Why do teachers spend too much time in school?

Recently, I came across this funny infographic from Facebook. I don’t know who made this but it actually somehow define how we spend our time as teachers. Percentages may vary but the bulk on how we spend so much time in school is actually true.

Now, why do teachers spend so much time in school?

Required hours. First and foremost, for public school teachers like me, we are actually required to teach 6 hours a day. That is our contact time with our students. Then, we are given 2 hours to do our paperwork and other school-related activities. That means we are to spend 8 hours in school per day. In my case, for example, our school follows a double-shift schedule. I hold classes in the morning starting from 6:00 AM to 12:00 NN. Then, I have 12:NN to 2:00 PM to do other things. Then I am supposed to go home at 2:00 PM. While an afternoon teacher comes to school at 10:00 AM then he or she begins her class at 12:00 NN and then, the teacher goes home at 6:00 PM. The 8-hour schedule is the same with private school teachers, based on my experience working in a private institution for 4 years.

The paperwork. Now, here comes the paperwork. As I said earlier, we are given two hours to do other things beyond teaching and most often than not, we use those hours to work on some documents and forms that we need to submit. However, with the number of documents and forms that we are required to accomplish from time to time, the hours intended for it is not enough. When this thing happens, the teacher either extends her time in school or brings the paperwork at home where he/she will continue doing it. From school forms to narrative reports to matrices to documentations, you name it, we work on it!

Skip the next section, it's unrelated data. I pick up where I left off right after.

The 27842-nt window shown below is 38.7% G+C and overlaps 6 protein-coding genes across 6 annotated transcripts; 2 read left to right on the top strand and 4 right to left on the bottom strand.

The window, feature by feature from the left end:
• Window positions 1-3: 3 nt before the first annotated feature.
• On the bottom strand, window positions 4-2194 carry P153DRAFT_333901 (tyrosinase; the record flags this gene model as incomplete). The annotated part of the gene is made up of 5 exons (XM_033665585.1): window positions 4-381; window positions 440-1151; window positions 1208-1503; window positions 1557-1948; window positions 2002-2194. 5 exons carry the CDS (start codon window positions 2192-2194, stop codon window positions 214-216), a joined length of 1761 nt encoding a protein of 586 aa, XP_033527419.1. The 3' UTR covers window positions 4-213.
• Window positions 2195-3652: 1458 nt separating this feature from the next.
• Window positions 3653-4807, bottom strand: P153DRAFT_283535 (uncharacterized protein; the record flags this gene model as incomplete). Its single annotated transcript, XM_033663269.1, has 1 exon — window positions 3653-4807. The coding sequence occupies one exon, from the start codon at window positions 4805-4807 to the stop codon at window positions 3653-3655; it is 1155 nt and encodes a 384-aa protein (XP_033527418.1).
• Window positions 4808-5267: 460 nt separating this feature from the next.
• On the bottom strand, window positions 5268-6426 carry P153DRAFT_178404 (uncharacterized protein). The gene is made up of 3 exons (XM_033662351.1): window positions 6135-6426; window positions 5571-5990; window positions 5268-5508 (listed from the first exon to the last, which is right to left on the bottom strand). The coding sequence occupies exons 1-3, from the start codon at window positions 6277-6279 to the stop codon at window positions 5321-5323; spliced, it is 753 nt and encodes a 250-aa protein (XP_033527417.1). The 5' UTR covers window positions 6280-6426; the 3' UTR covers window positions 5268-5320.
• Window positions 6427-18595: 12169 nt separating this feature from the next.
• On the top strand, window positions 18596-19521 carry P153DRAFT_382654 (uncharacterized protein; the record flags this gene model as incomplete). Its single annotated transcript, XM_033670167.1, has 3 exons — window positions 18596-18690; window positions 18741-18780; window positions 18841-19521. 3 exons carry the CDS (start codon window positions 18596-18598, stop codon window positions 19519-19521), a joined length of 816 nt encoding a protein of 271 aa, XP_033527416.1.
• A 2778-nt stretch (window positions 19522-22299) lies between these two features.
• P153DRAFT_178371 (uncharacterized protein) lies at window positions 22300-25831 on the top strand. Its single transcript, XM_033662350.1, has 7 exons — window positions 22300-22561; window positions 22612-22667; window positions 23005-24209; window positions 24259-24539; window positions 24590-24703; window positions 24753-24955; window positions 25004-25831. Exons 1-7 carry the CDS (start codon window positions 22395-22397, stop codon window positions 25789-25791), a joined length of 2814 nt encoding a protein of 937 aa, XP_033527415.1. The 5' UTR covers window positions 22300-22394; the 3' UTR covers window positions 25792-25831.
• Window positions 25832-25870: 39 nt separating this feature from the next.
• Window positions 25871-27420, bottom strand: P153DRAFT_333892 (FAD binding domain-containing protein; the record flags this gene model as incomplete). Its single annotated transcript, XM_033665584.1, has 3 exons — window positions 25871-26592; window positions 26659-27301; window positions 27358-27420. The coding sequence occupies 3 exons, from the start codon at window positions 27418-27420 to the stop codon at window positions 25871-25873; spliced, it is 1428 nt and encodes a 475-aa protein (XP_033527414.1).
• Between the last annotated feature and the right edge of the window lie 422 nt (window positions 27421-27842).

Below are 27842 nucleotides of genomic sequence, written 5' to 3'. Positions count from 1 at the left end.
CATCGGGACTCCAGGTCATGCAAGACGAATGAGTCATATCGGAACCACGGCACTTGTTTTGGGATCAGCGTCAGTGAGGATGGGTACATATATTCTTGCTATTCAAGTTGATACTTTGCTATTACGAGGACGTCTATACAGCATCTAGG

Not just paperwork. You see, teachers like me don’t only teach and write. We also plan, create, implement, document, and report co-curricular and extra-curricular activities. And because we are not allowed to disrupt classes to implement these activities due to the so-called time on task, we conduct these activities after class hours. For example, if a teacher handles the Supreme Pupil Government, he or she cannot just pull-out students from their classes anytime to do some activities. The teacher will either have to do the activities after classes or on Saturdays. Believe me, I spend a lot of Saturdays in school for these extra-curricular activities. Another good example is when we are asked to be involved in community activities such as Coastal cleanup, blood donation, etc.

Programs, programs, programs. Going back to the number of hours required for us to stay in school, it is never, never, never enough. Aside from paperwork and extra-curricular activities, there are also so many programs that eat our time. One very good example is a reading remediation program. It actually depends on the school on how they go about it but from my experience and observation, this includes a remedial time with pupils at risk which happens after classes. For example, if my class is at 6:00 AM to 12:00 NN, I will then have my remedial sessions at 12:00NN or 1:00 PM. Then, I do my paperwork afterward… again either extending my hours in school or doing it at home.

School evaluations and validations. When somebody is set to visit the school for an evaluation or validation, then we prepare for it. That includes preparing our documents and forms and general cleaning of our school. Depending on what is to be evaluated, we prepare EVERYTHING for it.

A teacher’s day is always a long day. Teaching is a time-consuming profession and it’s year-round. That is why, if there is a person who is very resilient, patient, and dedicated, that would be a teacher. We apologize for our shortcomings but we are just doing what we got ourselves into. And may our efforts be appreciated by the people whom we love.

Salute to all teachers out there!

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